Attention was drawn to Europe’s disparity in development in 2014 by the Atlantric Council, a US based think tank, in a report entitled ‘Completing Europe.’ This inspired the then heads of state of two countries – President Kolinda Grabar-Kitarovic of Croatia and President Andrzej Duda of Poland – to launch the initiative.

To date, Three Seas Initiative summits have been held four times at the presidential level. What started out as a platform for the exchange of thoughts among the presidents of the countries involved, has expanded to include an annual business forum and the launch of an investment fund operating on a commercial basis.

Seeking a Way to Boost Economies on a Regional Basis

According to economic statistics released by the group in 2019, the member states comprise 28% of the EU’s territory and 22% of the population, yet only contribute 10% of the bloc’s GDP.

3 seas economics

In Tallinn, Estonia, nine member states and fund manager Amber Infrastructure Group pledged a total investment via the 3 Seas Investment Fund of €923 million, while Poland announced a €250 million increase in its investment into the fund.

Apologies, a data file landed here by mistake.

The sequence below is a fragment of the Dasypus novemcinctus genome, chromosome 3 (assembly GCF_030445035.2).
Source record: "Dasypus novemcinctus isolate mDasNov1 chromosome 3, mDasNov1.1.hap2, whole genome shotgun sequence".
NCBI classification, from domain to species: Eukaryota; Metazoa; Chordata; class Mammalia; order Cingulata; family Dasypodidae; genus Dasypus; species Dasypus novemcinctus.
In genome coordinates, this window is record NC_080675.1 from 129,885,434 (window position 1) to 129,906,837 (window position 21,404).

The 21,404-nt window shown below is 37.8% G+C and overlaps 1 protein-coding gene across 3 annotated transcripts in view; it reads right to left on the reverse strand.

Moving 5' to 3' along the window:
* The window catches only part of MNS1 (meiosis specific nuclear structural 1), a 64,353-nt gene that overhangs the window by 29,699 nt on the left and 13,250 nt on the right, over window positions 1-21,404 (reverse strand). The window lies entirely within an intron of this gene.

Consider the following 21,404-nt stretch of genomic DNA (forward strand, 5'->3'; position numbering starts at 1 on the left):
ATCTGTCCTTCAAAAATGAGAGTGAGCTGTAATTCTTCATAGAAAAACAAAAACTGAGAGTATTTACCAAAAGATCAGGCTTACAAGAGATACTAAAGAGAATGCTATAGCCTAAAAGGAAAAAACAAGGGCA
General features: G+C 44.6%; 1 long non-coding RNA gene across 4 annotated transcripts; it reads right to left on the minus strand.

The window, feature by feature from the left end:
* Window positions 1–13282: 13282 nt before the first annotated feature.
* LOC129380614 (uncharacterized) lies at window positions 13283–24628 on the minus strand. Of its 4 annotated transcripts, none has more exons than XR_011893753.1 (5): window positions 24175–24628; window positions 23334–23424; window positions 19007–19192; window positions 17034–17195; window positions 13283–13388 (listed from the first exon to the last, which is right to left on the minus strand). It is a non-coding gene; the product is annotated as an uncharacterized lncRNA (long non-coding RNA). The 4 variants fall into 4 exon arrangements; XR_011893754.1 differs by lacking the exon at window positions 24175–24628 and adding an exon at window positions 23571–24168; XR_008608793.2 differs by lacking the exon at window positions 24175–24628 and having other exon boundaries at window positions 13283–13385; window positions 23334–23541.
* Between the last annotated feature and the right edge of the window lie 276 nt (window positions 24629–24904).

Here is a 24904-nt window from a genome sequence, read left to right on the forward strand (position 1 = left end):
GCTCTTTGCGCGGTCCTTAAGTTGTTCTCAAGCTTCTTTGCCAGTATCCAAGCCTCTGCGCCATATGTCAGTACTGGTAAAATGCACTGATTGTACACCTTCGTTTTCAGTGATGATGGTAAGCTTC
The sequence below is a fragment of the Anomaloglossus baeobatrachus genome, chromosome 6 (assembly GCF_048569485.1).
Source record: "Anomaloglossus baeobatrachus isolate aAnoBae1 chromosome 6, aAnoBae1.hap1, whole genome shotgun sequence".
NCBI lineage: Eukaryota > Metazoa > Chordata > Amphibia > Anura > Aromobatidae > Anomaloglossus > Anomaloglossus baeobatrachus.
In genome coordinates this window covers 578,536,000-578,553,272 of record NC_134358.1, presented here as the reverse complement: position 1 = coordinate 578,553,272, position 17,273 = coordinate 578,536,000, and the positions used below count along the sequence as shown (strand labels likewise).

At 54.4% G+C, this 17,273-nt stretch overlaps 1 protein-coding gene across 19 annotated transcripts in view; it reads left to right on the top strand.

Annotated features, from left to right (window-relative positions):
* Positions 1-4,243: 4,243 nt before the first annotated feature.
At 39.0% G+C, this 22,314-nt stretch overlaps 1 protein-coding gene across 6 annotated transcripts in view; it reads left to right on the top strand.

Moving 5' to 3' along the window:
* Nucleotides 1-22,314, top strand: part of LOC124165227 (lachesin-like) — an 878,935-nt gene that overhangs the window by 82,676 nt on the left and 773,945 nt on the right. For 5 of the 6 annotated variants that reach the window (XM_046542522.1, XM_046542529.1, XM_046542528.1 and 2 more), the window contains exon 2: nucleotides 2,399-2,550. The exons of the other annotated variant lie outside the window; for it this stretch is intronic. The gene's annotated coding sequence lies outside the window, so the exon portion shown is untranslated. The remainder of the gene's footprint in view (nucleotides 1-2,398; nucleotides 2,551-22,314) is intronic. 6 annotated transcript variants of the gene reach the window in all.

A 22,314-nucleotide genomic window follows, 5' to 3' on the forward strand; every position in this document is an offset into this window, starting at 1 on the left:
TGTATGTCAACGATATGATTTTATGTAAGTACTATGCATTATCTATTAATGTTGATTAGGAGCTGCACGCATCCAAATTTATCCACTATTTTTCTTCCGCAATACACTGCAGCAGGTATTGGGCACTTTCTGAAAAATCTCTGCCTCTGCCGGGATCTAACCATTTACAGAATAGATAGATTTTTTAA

US Focus on International Collaboration

In April the US State Department announced an initial $5.3 million investment. This amount of funding won’t building anything, but it will help support the kind of international collaboration that IAEA Director Director General Rafael Mariano Grossi talked about this past week in a teleconference with former US Energy Secretary Ernest Moniz.

The state department program will strengthen international collaboration between the U.S. and partner countries seeking to deploy nuclear energy in their clear energy initiatives. This cooperation includes supporting the deployment of advanced nuclear technologies, including small modular reactors (SMRs. (More on this below).